Tue. Jan 18th, 2022

Before he became chancellor of the State University of New York system, Jim Malatras participated in text exchanges with employees in former New York governor Andrew Cuomo’s office in which they heckled Lindsey Boylan, a Cuomo aide who had tweeted about a toxic workplace, the Times Union reported. At the time, Malatras was transitioning from his role as president of SUNY’s Rockefeller Institute to president of Empire State College.

In a 2019 group text with several Cuomo staff members, aide Rich Azzopardi wrote, “I thought we outlawed bath salts?” in reference to Boylan. Malatras liked the message and wrote in response, “Let’s release some of her cray emails!” Boylan was not part of the group text.

Malatras also got into a Twitter fight with her. Describing the climate in Cuomo’s office, Boylan tweeted, “I was the only mother of young children on senior staff in my last job in politics. They didn’t ‘get it’ even with all the ‘right’ policies. It was a toxic and demoralizing experience. Now I run my own company full of, especially moms.”

Malatras later responded on Twitter, “I saw someone Twitterbombing about family life on the 2nd Floor to get some attention for unrelated political purposes. That’s their prerogative. Is working in the chamber tough? You bet. Long hours? Yes. It should be. But my son was often a welcomed part of it so I could serve.”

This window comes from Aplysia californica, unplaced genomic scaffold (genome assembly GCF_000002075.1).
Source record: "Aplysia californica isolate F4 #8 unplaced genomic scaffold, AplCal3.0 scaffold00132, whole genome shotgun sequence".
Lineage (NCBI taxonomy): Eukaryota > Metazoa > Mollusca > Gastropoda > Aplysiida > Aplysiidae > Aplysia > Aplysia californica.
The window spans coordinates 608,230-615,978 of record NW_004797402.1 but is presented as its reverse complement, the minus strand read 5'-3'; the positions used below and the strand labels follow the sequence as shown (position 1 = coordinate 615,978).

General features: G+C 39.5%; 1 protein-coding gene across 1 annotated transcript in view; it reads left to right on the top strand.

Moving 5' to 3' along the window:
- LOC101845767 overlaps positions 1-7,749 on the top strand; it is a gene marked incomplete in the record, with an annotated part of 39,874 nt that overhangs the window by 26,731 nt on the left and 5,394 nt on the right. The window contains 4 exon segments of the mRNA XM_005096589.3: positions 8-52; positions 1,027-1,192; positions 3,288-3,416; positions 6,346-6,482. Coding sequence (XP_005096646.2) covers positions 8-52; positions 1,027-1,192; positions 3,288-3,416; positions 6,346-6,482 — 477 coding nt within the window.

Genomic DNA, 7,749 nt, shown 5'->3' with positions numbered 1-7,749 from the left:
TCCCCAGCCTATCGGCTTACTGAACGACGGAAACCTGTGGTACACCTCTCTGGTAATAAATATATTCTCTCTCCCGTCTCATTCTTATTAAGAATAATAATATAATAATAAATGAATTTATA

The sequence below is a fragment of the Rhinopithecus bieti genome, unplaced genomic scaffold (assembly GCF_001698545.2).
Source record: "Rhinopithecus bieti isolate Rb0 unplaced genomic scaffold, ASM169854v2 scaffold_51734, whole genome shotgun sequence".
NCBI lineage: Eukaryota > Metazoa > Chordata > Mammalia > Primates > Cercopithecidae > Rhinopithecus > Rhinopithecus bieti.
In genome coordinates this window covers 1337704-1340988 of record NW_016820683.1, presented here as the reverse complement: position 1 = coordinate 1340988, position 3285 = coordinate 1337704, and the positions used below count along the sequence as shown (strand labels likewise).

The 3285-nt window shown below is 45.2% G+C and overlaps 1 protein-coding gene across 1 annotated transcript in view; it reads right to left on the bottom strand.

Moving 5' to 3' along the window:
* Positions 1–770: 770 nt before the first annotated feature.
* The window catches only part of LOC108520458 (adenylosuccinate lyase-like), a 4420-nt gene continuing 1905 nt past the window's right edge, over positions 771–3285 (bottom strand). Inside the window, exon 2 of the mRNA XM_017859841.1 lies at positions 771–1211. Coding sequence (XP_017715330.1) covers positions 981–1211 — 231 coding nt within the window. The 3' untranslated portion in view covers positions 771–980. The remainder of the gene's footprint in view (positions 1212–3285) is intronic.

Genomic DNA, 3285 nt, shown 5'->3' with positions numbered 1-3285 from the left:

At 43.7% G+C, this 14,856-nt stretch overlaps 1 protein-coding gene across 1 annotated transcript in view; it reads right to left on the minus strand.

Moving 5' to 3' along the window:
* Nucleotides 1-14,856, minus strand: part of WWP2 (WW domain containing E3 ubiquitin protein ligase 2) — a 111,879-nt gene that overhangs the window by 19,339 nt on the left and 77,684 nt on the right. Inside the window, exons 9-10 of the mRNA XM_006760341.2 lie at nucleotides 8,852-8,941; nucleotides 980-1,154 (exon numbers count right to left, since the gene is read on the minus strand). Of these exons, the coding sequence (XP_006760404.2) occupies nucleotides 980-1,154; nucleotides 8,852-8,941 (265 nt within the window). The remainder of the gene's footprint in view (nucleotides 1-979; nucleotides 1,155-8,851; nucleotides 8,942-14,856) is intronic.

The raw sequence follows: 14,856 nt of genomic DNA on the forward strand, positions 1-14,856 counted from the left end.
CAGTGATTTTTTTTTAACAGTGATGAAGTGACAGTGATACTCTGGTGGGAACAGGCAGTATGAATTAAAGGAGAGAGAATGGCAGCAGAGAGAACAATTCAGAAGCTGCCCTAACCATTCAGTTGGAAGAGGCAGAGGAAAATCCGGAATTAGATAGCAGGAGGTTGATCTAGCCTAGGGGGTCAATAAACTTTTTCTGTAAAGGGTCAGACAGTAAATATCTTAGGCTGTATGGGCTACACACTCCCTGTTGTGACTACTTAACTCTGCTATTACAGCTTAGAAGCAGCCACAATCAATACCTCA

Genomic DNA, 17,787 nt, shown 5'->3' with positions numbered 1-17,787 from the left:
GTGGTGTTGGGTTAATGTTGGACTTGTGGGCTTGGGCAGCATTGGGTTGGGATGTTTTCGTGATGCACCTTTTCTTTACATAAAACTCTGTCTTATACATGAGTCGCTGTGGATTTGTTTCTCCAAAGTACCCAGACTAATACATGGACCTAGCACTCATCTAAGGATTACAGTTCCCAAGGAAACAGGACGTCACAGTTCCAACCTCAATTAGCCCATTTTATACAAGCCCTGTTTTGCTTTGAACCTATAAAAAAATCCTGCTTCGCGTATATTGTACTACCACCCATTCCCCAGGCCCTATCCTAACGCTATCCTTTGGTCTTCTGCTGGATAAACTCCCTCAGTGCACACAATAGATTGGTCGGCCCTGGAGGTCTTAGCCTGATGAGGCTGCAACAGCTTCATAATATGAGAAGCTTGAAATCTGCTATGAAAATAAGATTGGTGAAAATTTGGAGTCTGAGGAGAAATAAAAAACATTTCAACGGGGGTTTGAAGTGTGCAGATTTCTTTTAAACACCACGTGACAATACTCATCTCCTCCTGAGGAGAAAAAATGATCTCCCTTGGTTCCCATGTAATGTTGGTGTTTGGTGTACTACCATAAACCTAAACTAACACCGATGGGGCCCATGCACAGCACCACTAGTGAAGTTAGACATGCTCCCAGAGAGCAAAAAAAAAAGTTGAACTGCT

Boylan responded, calling him tone-deaf in a series of tweets. Malatras later wrote to the group text, “Malatras to Boylan: Go f__ yourself.”

A year and a half after Boylan tweeted about workplace culture, she accused Cuomo of sexual misconduct. A SUNY spokesperson said the chancellor did not participate in the Cuomo administration’s effort to respond to Boylan’s claims of sexual misconduct in the governor’s office.

“The exchange which occurred on May 2019 was part of a disagreement with Ms. Boylan about various issues unrelated to any sexual harassment allegations which occurred a year and half later in December 2020,” the spokesperson told the Times Union.

In response to a question from a New York Now reporter, Malatras said, “This was many years ago, people have disagreements in high-stress jobs, I should have used different language, it’s a long time ago, I’ve got to focus on SUNY.”

College students who lead the New York State College Democrats and Republicans have both called on Malatras to leave his position, The New York Post reported.

Malatras’s comments were “extremely inappropriate” and “illustrate the chancellor’s pattern of toxic, unprofessional and inexcusable behavior,” said Savannah Chadwick, president of the College Democrats of New York. “We find the chancellor unfit to lead our great SUNY system, which must uphold itself as an inclusive space for all students and faculty,” said Chadwick.

Augustus LeRoux, president of the New York Federation of College Republicans, said, “The malicious words written by Malatras run counterproductive to the mission of higher education institutions … In addition to his resignation, Chancellor Malatras must issue a formal apology for his works. In attacking Lindsey Boylan, the chancellor also issued an indirect attack on all victims.”

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